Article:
No. 818 - Waratah's Second Methodist Church (1912-1950)

Waratah is a former mining town located approximately 80 kilometres south of Burnie. For a brief time Waratah was the site of the largest tin mine in the world. The town had its beginnings in 1871 when James "Philosopher" Smith discovered tin at Mount Bischoff. The population of Waratah reached 2500 at its peak but is now under 300.

Six religious denominations were established at Waratah including the Methodists who built three churches:

A Wesleyan Methodist church (1878 -1912) [see No. 778]
A Primitive Methodist church (1882-1894) [see No. 616]
A new church built after the Methodist Union of 1902 (1912-1949)

The focus of this article is Waratah’s second Methodist church which opened in 1912 and was later removed to Upper Burnie in 1950.

Waratah’s first Wesleyan Methodist church, a small weatherboard building, opened on Sunday 14 April 1878. A report at the time of its opening noted that: “The building, though small, is a very neat one, and no doubt suited to present requirements. It occupies a convenient site not far from the Stanhope Smelting Works…”. There were plans to extend the building but these appear not to have proceeded and over time the structure of the building gradually deteriorated. In June 1910 a report in the Zeehan and Dundas Herald described the perilous state of the church and the urgent need for its replacement:

“….A structure [is] very urgently required, as the one now in use stands a very good chance of being condemned as unfit for occupation”.

In fact plans for building a new church had been underway since September 1909. Hobart’s Daily Post reported:

“Mesdames James Thorne, senior, and W. H. Camps, who are busy collecting for the new Methodist Church, are meeting with very encouraging support. The old building is very badly situated, and has long been an eyesore. It Is proposed to erect the new church at the top end of Main street, on the site of the buildings which were burnt down some few years ago”.

The new site was that of the old Methodist parsonage which had burnt in March 1906 taking with it an adjoining shop. The construction of the new church began in late 1911. It was a significantly larger building “measuring 50ft x 25ft, with a large porch added” with plans to add a vestry at a later date. The church was built by Mr. Hans Nelson of Waratah at a cost of £500.

The church was officially opened on Sunday 28 January 1912. The occasion was reported in several newspapers, including Launceston’s Daily Telegraph:

“On Sunday morning the first service was held in the new Methodist Church, the Rev. F. S. Woods officiating. In the afternoon a special service was held, at which members of all denominations were present. Mr Woods also conducted a service in the evening. At the afternoon service there were baptisms”.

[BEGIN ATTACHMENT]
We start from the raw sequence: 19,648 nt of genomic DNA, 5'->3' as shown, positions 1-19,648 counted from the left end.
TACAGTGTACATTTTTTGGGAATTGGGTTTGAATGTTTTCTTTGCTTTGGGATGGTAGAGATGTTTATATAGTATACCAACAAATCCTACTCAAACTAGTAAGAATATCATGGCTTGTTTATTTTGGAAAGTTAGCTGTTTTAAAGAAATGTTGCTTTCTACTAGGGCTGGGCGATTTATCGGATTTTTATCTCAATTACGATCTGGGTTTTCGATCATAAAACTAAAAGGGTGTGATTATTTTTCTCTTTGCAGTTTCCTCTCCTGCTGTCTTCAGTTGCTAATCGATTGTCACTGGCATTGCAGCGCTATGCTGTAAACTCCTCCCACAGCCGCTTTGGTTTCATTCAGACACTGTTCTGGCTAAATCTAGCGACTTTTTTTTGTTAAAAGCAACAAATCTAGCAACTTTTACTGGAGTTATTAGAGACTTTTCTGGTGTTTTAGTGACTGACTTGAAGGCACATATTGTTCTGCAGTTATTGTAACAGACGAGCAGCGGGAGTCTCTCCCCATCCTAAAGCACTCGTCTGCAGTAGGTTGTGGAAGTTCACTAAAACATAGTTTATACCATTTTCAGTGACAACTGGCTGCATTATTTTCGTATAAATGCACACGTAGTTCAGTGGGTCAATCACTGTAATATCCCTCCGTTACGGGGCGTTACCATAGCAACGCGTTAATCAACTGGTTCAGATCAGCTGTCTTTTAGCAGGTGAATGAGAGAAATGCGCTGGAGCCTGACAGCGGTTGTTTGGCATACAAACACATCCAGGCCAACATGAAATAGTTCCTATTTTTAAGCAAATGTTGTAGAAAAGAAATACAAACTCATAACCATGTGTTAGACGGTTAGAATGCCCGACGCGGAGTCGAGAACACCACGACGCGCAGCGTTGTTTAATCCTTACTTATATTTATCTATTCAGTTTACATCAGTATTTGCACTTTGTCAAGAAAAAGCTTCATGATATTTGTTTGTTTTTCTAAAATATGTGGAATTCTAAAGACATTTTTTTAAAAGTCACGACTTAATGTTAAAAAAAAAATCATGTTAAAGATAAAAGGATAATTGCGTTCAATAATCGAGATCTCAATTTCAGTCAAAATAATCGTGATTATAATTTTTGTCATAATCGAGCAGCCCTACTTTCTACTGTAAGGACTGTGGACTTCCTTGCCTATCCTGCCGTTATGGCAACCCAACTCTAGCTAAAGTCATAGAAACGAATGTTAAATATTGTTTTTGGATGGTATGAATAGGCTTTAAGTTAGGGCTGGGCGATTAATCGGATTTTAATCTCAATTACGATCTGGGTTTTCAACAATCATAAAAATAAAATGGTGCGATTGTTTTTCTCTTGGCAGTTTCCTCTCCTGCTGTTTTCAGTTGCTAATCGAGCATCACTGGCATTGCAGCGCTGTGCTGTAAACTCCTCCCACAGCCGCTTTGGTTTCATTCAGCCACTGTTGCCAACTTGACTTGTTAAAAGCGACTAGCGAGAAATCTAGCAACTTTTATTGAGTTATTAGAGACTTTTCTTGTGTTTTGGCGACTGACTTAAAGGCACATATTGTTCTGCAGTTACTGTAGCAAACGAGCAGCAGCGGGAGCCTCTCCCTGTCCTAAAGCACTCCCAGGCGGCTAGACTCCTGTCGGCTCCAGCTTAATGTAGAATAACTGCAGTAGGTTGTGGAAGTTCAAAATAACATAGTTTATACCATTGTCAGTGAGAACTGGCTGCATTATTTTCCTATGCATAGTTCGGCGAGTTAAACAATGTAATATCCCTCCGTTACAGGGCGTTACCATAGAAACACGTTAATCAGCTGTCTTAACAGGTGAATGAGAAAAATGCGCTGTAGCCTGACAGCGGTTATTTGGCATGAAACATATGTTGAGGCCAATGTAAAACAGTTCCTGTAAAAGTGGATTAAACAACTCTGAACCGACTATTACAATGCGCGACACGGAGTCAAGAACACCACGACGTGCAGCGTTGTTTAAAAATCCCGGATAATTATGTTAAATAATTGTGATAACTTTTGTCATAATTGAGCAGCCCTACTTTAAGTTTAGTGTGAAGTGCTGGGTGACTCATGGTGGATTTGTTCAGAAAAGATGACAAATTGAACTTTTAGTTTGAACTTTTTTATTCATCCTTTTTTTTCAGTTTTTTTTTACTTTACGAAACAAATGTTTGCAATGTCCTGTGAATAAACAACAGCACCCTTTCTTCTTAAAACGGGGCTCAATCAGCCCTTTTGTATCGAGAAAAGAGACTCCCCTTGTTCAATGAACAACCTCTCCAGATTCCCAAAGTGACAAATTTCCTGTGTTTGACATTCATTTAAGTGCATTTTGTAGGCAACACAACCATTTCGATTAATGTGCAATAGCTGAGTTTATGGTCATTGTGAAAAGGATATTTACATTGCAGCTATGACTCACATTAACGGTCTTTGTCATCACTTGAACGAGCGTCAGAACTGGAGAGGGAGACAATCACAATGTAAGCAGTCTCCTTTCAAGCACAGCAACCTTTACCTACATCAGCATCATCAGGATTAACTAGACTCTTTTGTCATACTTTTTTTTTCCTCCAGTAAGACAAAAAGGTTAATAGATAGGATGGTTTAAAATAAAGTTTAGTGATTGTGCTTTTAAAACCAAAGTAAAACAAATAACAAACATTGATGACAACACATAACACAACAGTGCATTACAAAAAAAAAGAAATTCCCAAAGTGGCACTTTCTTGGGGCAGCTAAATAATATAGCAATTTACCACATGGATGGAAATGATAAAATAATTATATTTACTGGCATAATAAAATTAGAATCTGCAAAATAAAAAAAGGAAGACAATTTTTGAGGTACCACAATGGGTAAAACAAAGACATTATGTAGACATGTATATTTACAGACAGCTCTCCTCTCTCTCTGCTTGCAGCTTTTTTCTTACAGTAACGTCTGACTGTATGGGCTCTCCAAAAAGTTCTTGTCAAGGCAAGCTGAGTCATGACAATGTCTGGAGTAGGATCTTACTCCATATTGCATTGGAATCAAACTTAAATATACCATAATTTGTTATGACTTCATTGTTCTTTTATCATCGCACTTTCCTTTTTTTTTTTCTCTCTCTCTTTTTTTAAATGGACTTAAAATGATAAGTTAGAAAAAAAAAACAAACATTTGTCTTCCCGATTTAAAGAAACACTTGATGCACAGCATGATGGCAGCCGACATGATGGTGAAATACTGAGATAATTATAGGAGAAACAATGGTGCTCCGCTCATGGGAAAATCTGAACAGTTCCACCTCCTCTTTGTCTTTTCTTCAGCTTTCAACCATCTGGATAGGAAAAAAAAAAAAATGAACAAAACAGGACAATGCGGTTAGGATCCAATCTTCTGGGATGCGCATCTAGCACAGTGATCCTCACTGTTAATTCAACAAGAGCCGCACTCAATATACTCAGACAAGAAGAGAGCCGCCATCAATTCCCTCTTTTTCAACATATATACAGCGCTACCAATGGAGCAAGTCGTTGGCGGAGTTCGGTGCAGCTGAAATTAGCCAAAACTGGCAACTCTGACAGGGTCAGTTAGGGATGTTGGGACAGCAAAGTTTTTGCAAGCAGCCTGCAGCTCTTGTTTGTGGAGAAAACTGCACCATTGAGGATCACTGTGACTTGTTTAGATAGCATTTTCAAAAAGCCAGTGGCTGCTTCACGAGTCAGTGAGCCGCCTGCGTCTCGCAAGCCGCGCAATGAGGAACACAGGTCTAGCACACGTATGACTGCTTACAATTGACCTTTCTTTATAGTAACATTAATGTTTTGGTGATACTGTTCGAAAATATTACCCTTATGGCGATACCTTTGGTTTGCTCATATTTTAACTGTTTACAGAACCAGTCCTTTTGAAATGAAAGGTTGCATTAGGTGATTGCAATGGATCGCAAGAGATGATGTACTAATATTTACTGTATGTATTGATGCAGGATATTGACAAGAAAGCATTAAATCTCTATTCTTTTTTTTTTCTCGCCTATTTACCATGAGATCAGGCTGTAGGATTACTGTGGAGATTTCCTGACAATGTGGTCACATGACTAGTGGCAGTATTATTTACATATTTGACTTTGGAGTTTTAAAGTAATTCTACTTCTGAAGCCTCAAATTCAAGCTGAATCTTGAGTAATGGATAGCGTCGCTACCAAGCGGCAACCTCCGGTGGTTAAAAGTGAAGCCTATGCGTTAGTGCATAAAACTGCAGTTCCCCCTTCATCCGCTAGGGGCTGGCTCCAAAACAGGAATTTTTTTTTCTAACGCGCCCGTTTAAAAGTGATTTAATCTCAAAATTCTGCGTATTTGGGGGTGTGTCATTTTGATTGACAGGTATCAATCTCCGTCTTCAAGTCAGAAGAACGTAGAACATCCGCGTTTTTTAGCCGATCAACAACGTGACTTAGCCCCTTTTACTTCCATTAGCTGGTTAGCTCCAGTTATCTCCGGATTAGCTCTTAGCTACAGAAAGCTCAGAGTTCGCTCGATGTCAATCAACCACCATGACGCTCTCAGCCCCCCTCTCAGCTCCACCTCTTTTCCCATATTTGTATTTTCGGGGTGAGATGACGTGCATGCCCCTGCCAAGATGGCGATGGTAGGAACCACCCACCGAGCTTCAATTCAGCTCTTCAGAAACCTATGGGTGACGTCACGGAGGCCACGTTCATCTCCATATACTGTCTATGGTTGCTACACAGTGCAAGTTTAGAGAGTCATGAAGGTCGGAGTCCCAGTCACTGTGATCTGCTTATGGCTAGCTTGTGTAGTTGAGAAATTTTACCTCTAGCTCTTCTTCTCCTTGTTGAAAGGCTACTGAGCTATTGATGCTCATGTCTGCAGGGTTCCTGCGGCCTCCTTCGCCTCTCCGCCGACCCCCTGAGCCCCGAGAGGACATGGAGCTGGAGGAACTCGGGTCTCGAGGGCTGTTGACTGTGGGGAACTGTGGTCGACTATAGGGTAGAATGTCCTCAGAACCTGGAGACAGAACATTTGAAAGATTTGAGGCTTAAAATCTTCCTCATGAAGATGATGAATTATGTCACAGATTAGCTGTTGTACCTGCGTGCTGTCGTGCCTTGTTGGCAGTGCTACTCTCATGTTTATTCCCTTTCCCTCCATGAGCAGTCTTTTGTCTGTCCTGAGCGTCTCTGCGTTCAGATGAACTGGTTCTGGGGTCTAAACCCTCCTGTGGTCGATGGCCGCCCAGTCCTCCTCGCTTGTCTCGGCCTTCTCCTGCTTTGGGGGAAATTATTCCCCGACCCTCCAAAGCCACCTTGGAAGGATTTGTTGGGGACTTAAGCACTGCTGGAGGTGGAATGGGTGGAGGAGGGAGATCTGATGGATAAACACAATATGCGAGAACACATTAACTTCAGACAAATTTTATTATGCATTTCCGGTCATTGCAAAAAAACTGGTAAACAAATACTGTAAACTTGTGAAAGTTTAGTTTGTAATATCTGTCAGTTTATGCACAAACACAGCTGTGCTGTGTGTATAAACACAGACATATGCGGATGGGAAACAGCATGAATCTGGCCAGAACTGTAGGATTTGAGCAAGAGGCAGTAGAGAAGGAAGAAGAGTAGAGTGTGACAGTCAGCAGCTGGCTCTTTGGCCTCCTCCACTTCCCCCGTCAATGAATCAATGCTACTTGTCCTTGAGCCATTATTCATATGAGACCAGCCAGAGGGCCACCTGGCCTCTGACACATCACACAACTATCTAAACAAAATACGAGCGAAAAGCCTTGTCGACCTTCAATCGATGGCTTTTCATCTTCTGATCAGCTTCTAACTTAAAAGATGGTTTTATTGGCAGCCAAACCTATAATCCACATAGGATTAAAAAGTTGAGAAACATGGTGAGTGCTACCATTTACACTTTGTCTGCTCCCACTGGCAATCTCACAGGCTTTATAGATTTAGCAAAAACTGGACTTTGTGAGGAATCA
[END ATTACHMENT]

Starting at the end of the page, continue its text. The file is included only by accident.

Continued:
“The new church is a handsome wooden structure, situated at the north end of Main Street. which it greatly improves….It is built on concrete, which in turn is bedded in solid rock.… The Bischoff Company have generously given the electric lights - twelve lights, of 50 c.p. [candle power] each. The work of getting a new church was started by Rev. Cleverden, but he was moved before the building was started, and the Rev. Woods is to be congratulated on so ably finishing the work commenced by his predecessor….”.

The new church had a relatively short although active life at Waratah before it closed in the early 1940s. The end of the mining boom spelt an end to the town’s churches which closed one by one over several decades. In 1950 the Methodist church was moved to Upper Burnie:

“A big semi-trailer in the service of F. H. Stephens Pty. Ltd; brought the Waratah Methodist Church from Waratah to Upper Burnie on Saturday for re-erection. The steadily diminishing population of the old mining town and the increase in the church activities of the Burnie suburb influenced the decision to make the transfer. The main part of the wood and iron building, 25ft. long and 12ft. wide, was brought to Upper Burnie on Saturday. The remainder, with the interior fixtures, will follow. A particularly difficult transport job was represented as rain in the Waratah area made travelling on an area of the road recently top dressed very difficult. The job took longer than expected. It had been necessary for the company to advertise its intention of making the trip with an over-width load”.

The Waratah church reopened as the Upper Burnie Methodist Church on Saturday 1 December 1951. This church too has closed but it still survives as the home of the Burnie Coastal Art Group’s Studio 2 Eleven. And article of the Upper Burnie Church can be read HERE.

                                 The Waratah Methodist Church c. 1912 - Source not known

      The former Waratah Methodist Church at its new site at Upper Burnie - photo courtesy of Val Fleming

          The church in 2019 - the weatherboard has been replaced with Colorbond  sheeting. (my photo)

Sources:

The Mercury, Saturday 31 March 1906, page 6
Daily Post, Monday 13 September 1909, page 2
Zeehan and Dundas Herald, Tuesday 21 June 1910, page 4
North Western Advocate and the Emu Bay Times, Tuesday 23 May 1911, page 2
North Western Advocate and the Emu Bay Times, Thursday 21 September 1911, page 4
Daily Telegraph, Saturday 3 February 1912, page 4
Examiner, Saturday 3 February 1912, page 9
Daily Post, Tuesday 6 February 1912, page 6
The Advocate, Tuesday 21 February 1950, page 4

Stansall, M. E. J & Methodist Church of Australasia Tasmanian Methodism, 1820-1975 : compiled at the time of last Meeting of Methodism prior to union. Methodist Church of Australasia, Launceston, Tas, 1975.



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